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    The following form allows you to view linux man pages.

    Command:

    recvmmsg

    
    
    

    SYNOPSIS

           #define _GNU_SOURCE
           #include <sys/socket.h>
    
           int recvmmsg(int sockfd, struct mmsghdr *msgvec, unsigned int vlen,
                        unsigned int flags, struct timespec *timeout);
    
    
    

    DESCRIPTION

           The  recvmmsg()  system  call is an extension of recvmsg(2) that allows
           the caller to receive multiple messages from a socket  using  a  single
           system call.  (This has performance benefits for some applications.)  A
           further extension over recvmsg(2) is  support  for  a  timeout  on  the
           receive operation.
    
           The  sockfd  argument  is  the file descriptor of the socket to receive
           data from.
    
           The msgvec argument is a pointer to an  array  of  mmsghdr  structures.
           The size of this array is specified in vlen.
    
           The mmsghdr structure is defined in <sys/socket.h> as:
    
               struct mmsghdr {
                   struct msghdr msg_hdr;  /* Message header */
                   unsigned int  msg_len;  /* Number of received bytes for header */
               };
    
           The  msg_hdr  field  is a msghdr structure, as described in recvmsg(2).
           The msg_len field is the number of bytes returned for  the  message  in
           the entry.  This field has the same value as the return value of a sin-
           gle recvmsg(2) on the header.
    
           The flags argument contains flags ORed together.   The  flags  are  the
           same as documented for recvmsg(2), with the following addition:
    
           MSG_WAITFORONE (since Linux 2.6.34)
                  Turns on MSG_DONTWAIT after the first message has been received.
    
           The timeout argument points to a struct timespec (see clock_gettime(2))
           defining  a  timeout  (seconds plus nanoseconds) for the receive opera-
           tion.  (This interval will be rounded up to the system clock  granular-
           ity,  and  kernel scheduling delays mean that the blocking interval may
           overrun by a small amount.)  If timeout  is  NULL  then  the  operation
           blocks indefinitely.
    
           A  blocking  recvmmsg()  call  blocks  until  vlen  messages  have been
           received or until the timeout expires.  A  nonblocking  call  reads  as
           many  messages as are available (up to the limit specified by vlen) and
           returns immediately.
    
           On return from recvmmsg(), successive elements of msgvec are updated to
           contain  information  about each received message: msg_len contains the
    
    
    

    VERSIONS

           The recvmmsg() system call was added in Linux 2.6.33.  Support in glibc
           was added in version 2.12.
    
    
    

    CONFORMING TO

           recvmmsg() is Linux-specific.
    
    
    

    EXAMPLE

           The following program uses recvmmsg() to receive multiple messages on a
           socket  and  stores  them in multiple buffers.  The call returns if all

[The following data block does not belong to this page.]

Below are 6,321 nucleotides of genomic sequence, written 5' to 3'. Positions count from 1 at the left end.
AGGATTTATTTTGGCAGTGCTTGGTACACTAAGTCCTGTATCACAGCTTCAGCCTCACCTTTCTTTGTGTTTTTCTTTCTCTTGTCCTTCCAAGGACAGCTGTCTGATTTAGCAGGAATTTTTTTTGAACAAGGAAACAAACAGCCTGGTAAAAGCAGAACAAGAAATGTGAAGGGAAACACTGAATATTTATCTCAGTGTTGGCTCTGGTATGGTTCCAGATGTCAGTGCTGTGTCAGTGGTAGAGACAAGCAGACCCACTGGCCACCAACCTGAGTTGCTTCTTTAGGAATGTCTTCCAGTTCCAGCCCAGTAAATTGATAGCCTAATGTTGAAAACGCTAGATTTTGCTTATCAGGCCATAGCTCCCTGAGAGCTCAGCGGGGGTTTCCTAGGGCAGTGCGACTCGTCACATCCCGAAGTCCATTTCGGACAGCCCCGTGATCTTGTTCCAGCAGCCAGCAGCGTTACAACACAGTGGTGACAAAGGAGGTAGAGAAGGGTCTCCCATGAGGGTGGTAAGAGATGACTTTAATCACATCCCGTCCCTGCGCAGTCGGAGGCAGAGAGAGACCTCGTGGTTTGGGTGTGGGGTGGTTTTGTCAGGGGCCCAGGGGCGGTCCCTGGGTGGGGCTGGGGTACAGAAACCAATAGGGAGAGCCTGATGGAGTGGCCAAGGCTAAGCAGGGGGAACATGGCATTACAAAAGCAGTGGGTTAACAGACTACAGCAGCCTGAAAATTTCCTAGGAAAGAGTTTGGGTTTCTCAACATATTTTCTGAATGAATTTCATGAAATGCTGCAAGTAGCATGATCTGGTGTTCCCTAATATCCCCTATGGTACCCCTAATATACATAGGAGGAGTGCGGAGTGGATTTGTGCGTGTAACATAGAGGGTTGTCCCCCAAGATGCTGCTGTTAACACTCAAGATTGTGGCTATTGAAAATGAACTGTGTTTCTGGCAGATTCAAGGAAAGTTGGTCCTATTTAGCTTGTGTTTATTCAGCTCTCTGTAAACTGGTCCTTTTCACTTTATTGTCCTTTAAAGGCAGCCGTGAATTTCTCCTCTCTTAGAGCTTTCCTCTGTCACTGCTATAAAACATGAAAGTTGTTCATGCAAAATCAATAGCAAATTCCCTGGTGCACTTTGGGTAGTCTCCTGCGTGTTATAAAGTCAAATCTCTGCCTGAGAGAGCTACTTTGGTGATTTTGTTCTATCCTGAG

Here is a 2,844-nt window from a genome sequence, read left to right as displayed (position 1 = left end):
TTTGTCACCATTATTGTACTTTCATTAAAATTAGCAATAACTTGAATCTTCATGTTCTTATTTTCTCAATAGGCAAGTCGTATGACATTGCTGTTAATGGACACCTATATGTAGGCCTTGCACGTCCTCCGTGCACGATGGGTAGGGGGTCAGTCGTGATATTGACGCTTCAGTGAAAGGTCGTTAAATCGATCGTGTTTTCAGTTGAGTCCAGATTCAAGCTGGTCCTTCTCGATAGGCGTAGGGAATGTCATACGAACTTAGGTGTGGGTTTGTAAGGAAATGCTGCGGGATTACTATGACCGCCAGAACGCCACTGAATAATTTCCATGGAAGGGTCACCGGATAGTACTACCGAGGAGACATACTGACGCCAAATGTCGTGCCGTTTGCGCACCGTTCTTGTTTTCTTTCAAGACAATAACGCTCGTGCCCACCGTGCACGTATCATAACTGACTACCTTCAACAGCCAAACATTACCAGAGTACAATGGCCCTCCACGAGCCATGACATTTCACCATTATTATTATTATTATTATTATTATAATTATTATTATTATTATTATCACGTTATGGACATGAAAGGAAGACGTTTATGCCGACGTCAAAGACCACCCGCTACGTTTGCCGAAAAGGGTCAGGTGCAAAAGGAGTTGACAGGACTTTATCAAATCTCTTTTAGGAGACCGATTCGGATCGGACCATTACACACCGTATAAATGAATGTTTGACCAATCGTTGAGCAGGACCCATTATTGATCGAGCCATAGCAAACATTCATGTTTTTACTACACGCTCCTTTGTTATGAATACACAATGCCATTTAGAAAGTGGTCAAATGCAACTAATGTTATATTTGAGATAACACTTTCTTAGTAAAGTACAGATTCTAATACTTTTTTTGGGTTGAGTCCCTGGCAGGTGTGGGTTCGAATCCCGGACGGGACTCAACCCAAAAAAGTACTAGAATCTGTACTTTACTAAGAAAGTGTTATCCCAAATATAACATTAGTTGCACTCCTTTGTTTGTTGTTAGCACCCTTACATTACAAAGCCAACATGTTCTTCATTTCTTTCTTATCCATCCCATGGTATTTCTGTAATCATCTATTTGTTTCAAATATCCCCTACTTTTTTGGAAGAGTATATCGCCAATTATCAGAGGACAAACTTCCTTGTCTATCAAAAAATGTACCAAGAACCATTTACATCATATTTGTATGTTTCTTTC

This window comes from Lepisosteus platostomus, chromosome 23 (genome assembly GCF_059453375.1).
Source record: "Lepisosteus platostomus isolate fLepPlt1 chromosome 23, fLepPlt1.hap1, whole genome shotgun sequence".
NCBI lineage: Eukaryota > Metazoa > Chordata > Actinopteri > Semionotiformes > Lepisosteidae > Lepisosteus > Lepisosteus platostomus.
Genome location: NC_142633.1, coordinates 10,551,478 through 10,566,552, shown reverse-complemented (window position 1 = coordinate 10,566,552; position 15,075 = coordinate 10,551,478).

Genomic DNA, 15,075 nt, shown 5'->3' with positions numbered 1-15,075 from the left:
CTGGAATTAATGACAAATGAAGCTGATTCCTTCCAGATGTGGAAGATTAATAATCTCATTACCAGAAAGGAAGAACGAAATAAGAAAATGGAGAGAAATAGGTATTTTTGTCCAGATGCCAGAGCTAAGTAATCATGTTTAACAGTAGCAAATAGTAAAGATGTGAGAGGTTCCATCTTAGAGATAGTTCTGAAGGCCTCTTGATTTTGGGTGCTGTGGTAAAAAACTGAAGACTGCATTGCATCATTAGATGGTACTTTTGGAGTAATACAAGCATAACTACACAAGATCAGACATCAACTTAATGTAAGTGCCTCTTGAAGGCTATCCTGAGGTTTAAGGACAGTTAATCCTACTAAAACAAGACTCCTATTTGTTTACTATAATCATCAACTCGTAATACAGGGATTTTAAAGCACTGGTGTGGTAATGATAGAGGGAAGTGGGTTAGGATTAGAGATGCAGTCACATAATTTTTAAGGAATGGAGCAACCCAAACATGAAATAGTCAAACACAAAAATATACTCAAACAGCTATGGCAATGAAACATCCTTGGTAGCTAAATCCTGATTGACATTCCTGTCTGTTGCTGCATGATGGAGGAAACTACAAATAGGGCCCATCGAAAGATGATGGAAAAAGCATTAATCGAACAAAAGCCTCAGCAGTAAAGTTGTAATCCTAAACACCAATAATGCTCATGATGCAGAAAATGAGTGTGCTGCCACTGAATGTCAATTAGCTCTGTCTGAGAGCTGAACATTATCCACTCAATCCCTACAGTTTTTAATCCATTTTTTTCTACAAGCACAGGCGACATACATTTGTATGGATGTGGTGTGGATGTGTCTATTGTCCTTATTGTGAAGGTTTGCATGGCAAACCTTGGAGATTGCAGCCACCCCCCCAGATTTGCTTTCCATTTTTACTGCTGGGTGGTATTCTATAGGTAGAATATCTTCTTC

buffers are filled or if the timeout specified has expired.
    
           The following snippet periodically generates UDP datagrams containing a
           random number:
    
               $ while true; do echo $RANDOM > /dev/udp/127.0.0.1/1234;
                     sleep 0.25; done
    
           These datagrams are read by the example application, which can give the
           following output:
    
               $ ./a.out
               5 messages received
               1 11782
               2 11345
               3 304
               4 13514
               5 28421
    
       Program source
    
           #define _GNU_SOURCE
           #include <netinet/ip.h>
           #include <stdio.h>
           #include <stdlib.h>
           #include <string.h>
           #include <sys/socket.h>
    
           int
           main(void)
           {
           #define VLEN 10
           #define BUFSIZE 200
           #define TIMEOUT 1
               int sockfd, retval, i;
               struct sockaddr_in sa;
               struct mmsghdr msgs[VLEN];
               struct iovec iovecs[VLEN];
               char bufs[VLEN][BUFSIZE+1];
               struct timespec timeout;
    
               memset(msgs, 0, sizeof(msgs));
               for (i = 0; i < VLEN; i++) {
                   iovecs[i].iov_base         = bufs[i];
                   iovecs[i].iov_len          = BUFSIZE;
                   msgs[i].msg_hdr.msg_iov    = &iovecs[i];
                   msgs[i].msg_hdr.msg_iovlen = 1;
               }
    
               timeout.tv_sec = TIMEOUT;
               timeout.tv_nsec = 0;
    
               retval = recvmmsg(sockfd, msgs, VLEN, 0, &timeout);
               if (retval == -1) {
                   perror("recvmmsg()");
                   exit(EXIT_FAILURE);
               }
    
               printf("%d messages received\n", retval);
               for (i = 0; i < retval; i++) {
                   bufs[i][msgs[i].msg_len] = 0;
                   printf("%d %s", i+1, bufs[i]);
               }
               exit(EXIT_SUCCESS);
           }
    
    
    

    SEE ALSO

           clock_gettime(2),  recvmsg(2),  sendmmsg(2),   sendmsg(2),   socket(2),
           socket(7)
    
    
    

    Linux 2012-12-24 RECVMMSG(2)

    
    
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